The governments of da Silva and his political goddaughter Dilma Rousseff — who succeeded him as president but was eventually removed from office for manipulating the budget — faced continual hiccups and controversies in regard to Israel, leading to a confrontation with the local Jewish community.

In 2009, da Silva warmly welcomed former Iranian President Mahmoud Ahmadinejad, a notorious Holocaust denier whose regime persecuted minorities and critics, for a visit that drew international criticism.

During his first official visit to Israel in 2010, da Silva refused to visit Theodor Herzl’s grave, which was part of the itinerary for visiting foreign officials in honor of the 150th birthday of the father of Zionism.

Days after, he laid a wreath at Yasser Arafat’s grave in Ramallah.

In the final month of his administration, his government officially recognized Palestine as a state.

Under Rousseff, Palestinian leaders inaugurated an embassy in Brazil, their first in the Western Hemisphere. Her government fomented a diplomatic crisis with Israel in 2015 for rejecting Jerusalem’s right-wing choice for ambassador in Brasilia.

Some say that she was retaliating for being called a “diplomatic dwarf” by a senior Israeli diplomat a year earlier, after the South American nation recalled its ambassador from Tel Aviv to protest Israel’s attack on Hamas during that summer’s Gaza war.

Then-Brazilian president Luiz Inacio Lula da Silva, left, shakes hands with Palestinian Authority leader Mahmoud Abbas during a welcome ceremony at the Palestinian Authority headquarters in the West Bank city of Bethlehem, on March 16, 2010. (AP Photo/Musa al-Shaer, pool)

“When Bolsonaro sees signs of neo-Nazi sympathizers to his conservative speech, he knows very well how to drive them away,” argued Flavio Stanger, a former president of Rio Jewish federation board of councilors.

“His opponent, on the other hand, is lenient with the radicals of the extreme left, including Palestinian officials and terrorist groups, which means being against the Jews.”

Jayme Fucs, a Rio-born longtime Jewish far-left activist who left to settle in an Israeli kibbutz 40 years ago, made headlines in Brazil for visiting da Silva in jail in 2018.

On the eve of Yom Kippur, wearing a yarmulke and tallit, Fucs, who works as a tour guide but also identifies himself as a secular Humanistic rabbi, spoke up for the ex-president.

“I hope that Lula is chosen once again. The elite that hates the poor doesn’t want change. Bolsonaro is dangerous for Jews and for Brazil. Lula is hope. Anyone who can take this scoundrel out of power is salvation,” Fucs told the Jewish Telegraphic Agency this week.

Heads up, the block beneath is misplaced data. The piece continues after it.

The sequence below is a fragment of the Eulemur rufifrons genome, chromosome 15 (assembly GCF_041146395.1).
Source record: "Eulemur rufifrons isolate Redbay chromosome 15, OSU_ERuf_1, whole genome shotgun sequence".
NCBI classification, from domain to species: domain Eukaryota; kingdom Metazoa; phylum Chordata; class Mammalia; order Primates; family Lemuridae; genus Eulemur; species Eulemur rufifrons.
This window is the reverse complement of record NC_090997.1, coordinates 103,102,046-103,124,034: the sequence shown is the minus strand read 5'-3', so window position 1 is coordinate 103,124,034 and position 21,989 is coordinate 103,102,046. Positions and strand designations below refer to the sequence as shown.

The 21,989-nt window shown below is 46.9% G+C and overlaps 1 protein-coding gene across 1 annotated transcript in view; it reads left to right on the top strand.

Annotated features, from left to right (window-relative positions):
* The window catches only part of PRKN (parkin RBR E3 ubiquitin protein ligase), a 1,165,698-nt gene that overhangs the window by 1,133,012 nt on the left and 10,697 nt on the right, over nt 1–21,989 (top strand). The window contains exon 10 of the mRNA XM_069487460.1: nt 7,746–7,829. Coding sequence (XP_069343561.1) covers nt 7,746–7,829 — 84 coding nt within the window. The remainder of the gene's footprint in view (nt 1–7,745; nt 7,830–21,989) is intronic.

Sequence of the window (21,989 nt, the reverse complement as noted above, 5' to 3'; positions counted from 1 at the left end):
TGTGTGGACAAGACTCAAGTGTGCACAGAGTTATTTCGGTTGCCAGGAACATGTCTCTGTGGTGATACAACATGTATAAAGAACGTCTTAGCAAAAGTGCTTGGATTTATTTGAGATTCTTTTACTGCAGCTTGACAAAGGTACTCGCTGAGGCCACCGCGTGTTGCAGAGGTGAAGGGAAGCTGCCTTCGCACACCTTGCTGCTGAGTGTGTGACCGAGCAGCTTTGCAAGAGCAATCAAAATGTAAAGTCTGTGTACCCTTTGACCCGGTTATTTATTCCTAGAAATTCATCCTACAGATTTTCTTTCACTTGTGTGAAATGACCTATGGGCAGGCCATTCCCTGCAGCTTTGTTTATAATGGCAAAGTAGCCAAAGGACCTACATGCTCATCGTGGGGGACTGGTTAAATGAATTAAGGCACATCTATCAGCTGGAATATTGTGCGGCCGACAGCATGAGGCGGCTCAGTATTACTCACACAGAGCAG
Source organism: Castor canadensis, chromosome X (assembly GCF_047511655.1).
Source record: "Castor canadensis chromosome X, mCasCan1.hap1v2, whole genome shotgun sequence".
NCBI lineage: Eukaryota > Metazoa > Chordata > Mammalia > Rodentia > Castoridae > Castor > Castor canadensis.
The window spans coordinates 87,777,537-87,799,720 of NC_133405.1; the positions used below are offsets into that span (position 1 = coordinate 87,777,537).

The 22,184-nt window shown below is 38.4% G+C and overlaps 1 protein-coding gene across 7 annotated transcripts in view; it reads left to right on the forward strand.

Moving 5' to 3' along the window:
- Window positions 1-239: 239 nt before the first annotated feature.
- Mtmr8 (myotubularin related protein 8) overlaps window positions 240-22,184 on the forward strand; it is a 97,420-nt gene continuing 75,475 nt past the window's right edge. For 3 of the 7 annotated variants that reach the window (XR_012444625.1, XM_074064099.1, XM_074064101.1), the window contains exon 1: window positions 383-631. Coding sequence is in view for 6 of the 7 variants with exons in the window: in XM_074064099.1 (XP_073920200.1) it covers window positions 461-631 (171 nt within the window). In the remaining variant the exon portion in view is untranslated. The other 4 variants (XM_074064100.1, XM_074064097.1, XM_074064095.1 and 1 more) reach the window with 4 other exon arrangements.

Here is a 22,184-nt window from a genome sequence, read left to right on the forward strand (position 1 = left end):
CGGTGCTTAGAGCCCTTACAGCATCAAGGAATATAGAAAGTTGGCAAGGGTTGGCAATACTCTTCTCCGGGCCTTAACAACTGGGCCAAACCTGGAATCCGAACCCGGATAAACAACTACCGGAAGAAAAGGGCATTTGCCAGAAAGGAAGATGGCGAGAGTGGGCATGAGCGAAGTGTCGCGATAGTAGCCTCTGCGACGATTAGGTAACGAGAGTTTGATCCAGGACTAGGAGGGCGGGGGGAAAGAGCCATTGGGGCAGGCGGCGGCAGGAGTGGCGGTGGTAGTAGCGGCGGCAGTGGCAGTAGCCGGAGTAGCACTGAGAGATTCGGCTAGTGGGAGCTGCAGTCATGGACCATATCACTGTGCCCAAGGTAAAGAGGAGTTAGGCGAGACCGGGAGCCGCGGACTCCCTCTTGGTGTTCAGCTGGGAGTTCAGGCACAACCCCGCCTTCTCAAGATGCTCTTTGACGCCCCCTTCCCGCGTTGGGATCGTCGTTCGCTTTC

“Judaism doesn’t follow the left or right mode. What concerns me the most is not criticism, but ‘sinat achim,’ free hatred. It’s terrifying.”

Paulo Geiger, an acclaimed editor who has translated books by bestselling Israeli authors Amos Oz and David Grossman into Portuguese, agreed.

“Bolsonaro is just the tip of the iceberg. It’s not just about saying no to him, but to everything that will come with him. No person of Jewish identity will be safe in the kind of society that the far-right represents,” he said.

The Jewish vote

No polls have captured how Jews or adherents of other faiths are going to vote. Claudio Lottenberg, president of the Brazilian Israelite Confederation, the country’s umbrella Jewish organization, admitted that the Jewish community is currently very polarized.

Lottenberg said he has been “working to reduce” the polarization “by showing that our Jewish community is quite plural and diverse.”

Adriana Griner, who works as a public servant in the Rio municipality, is one of many Jews voting for da Silva because of her fierce opposition to Bolsonaro.

“For me, the issue is not whether Lula is better for Jews or not. My vote is against Bolsonaro, who is racist, misogynist, and narcissist. As Jews, we know that for racism to make room for Nazism, it’s just a leap,” she said.

Roberto Justus, a Jewish businessman who rose to fame during his years-long stint hosting Brazil’s version of “The Apprentice,” is feeling similar but is voting in the opposite direction.

“I don’t agree with everything that Bolsonaro says and does, but I disagree with everything that Lula did and intends to do. We can’t call normal what is morally unacceptable. Honesty must be our prime value,” he said in a video with over 15 million views on Instagram.

“This is not just another election. It’s a landmark decision of where we want to go as a society.”

Danielle Balassiano Ptak, who presides over the WIZO Jewish women organization’s Rio branch, voted for Simone Tebet, a center-right candidate who placed third in the first round.

For the second round, Balassiano Ptak hasn’t made up her mind yet. She said Brazil is “light years behind Israel” on topics such as abortion, surrogacy, and femicide, issues in the fields that her group works in.

“I hope that whoever wins will focus on public policies to protect women’s rights without giving it a political stance,” she said.